How to Segue a Sentence

Use transitions to move from one idea to the next.

When you hear the word “segue,” you might not immediately think of its original definition. In fact, the word might make you think of “Segway” instead. While segue’s definition is essentially to transfer smoothly from one place to another, Segway is the trademarked name of a motorized, two-wheeled vehicle that became popular in the early 2000s. Funny enough, Segway chose its name on purpose, hoping that consumers would associate smooth movement from one place to another with their new transportation device.

1 How We Define Segue

We can define segue as both a verb and a noun. As a verb, segue’s definition means to move smoothly or transition, and it is often used when talking about conversation, writing, music or film. As a noun, segue’s definition refers to the transition that was made itself.

The dictionary defines segue as "to make a transition without interruption from one activity, topic, scene, or part to another."

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2 How to Use Segue in a Sentence

To use segue in a sentence, first decide if you would rather use the word in its verb or noun form. To use segue in its noun form, make sure you are talking or writing about the act of a smooth transition itself.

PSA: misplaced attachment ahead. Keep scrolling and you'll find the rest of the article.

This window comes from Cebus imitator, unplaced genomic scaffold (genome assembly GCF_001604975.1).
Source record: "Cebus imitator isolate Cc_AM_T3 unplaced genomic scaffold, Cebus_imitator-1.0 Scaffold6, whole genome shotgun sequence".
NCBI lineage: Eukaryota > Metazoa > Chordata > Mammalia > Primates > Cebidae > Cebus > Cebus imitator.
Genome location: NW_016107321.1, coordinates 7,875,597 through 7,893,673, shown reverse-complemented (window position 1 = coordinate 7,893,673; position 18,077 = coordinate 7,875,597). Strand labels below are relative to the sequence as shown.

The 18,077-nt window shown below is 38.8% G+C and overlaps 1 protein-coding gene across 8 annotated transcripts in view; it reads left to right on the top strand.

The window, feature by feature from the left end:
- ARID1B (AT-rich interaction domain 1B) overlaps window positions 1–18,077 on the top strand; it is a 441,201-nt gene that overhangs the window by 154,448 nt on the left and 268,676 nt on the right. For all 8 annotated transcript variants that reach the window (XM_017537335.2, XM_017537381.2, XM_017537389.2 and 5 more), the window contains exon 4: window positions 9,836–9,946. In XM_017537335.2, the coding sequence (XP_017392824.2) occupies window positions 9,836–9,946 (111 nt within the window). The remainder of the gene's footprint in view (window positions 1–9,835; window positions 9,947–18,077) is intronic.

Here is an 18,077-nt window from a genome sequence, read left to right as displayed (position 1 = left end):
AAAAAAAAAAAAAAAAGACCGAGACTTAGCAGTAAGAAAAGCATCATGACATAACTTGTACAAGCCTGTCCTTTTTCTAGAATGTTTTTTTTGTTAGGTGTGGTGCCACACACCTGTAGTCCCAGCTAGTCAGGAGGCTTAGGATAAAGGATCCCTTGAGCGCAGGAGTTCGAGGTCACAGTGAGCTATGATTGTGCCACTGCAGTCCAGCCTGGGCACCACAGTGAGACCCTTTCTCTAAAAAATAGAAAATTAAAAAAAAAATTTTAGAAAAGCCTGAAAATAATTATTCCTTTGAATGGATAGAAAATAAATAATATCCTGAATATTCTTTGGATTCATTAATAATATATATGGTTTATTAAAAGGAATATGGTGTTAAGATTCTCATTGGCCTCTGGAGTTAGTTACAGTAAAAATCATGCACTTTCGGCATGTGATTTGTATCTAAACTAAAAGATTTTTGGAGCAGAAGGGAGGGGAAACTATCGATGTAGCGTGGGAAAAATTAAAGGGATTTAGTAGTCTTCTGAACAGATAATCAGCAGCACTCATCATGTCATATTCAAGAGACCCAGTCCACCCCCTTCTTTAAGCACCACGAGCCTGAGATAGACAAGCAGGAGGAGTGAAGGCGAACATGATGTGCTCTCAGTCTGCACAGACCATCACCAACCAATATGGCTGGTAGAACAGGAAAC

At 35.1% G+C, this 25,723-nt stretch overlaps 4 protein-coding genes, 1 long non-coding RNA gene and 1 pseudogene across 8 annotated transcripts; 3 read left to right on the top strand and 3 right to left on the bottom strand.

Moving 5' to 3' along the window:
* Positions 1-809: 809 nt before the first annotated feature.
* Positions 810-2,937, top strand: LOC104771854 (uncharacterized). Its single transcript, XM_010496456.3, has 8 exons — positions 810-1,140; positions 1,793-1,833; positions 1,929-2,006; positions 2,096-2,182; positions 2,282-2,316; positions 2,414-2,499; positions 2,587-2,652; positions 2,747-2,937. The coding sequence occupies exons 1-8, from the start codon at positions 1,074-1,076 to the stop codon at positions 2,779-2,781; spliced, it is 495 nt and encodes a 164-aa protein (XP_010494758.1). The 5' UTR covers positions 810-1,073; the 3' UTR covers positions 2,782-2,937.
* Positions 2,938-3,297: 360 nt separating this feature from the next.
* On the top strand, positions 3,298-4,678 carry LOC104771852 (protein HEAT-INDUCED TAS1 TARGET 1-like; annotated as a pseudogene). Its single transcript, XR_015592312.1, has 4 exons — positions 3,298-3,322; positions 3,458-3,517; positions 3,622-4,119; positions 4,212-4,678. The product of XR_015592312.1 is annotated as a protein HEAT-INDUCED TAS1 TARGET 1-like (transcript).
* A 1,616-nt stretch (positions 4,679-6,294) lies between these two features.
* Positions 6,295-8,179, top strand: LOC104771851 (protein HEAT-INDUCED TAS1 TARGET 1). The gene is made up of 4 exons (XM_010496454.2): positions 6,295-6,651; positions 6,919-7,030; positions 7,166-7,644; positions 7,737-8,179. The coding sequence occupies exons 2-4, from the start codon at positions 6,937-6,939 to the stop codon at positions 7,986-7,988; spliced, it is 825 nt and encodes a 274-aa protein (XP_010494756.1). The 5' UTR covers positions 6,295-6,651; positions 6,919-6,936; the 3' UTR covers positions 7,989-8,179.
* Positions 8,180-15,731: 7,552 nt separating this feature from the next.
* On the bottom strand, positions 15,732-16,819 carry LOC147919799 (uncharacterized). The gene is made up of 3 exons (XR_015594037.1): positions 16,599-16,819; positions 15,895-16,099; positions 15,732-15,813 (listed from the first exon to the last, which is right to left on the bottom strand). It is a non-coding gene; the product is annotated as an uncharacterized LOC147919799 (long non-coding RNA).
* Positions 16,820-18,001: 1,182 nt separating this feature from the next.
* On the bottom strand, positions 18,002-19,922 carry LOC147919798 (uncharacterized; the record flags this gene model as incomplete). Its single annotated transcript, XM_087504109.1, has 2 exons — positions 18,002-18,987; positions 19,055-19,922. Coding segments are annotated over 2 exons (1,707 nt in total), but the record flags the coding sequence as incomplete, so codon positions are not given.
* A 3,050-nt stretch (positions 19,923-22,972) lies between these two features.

A sentence that uses segue in its noun form would look like this: "The segue between the song’s chorus and its third verse was particularly effective."

A sentence that uses segue in its verb form would look like this: "Janae segued from the introduction of her speech to her first point."

3 How to Segue in a Sentence Itself

If your teacher has told you that you need to use a segue in your essay, that means that you probably need to transition between topics more smoothly. This can come into play at the sentence level of your writing, but it more commonly refers to writing transitions between paragraphs, something with which many writers struggle.

If your teacher has told you that you need to segue better between topics in a sentence, take a look at the topics you are using. Your topics may be too different. They might have a connection that needs more explaining. If that is the case, you may need to expand the idea into more than one sentence.

When writing transitions between paragraphs, write a sentence that connects the two ideas or leads conceptually from the first idea to the second one. For example, if you were writing about dogs, you might write something like: “While internet memes and videos try to dispel false claims about the dangers of owning a pit bull, they aren’t the only type of dogs that have gotten a bad reputation.” That sentence might segue into a paragraph that goes into further detail about other dog breeds with bad reputations.

  • Here are some tips from "The Little, Brown Handbook":
  • To show a sequence: use again, also, and.
  • To compare: also, similarly.
  • To contrast: on the other hand, yet, still.
  • To show examples: in fact, for instance, it is true.

Rebecca Renner is a teacher and freelance writer from Daytona Beach, Florida. Her byline has appeared in the Washington Post, New York Magazine, Glamour and elsewhere.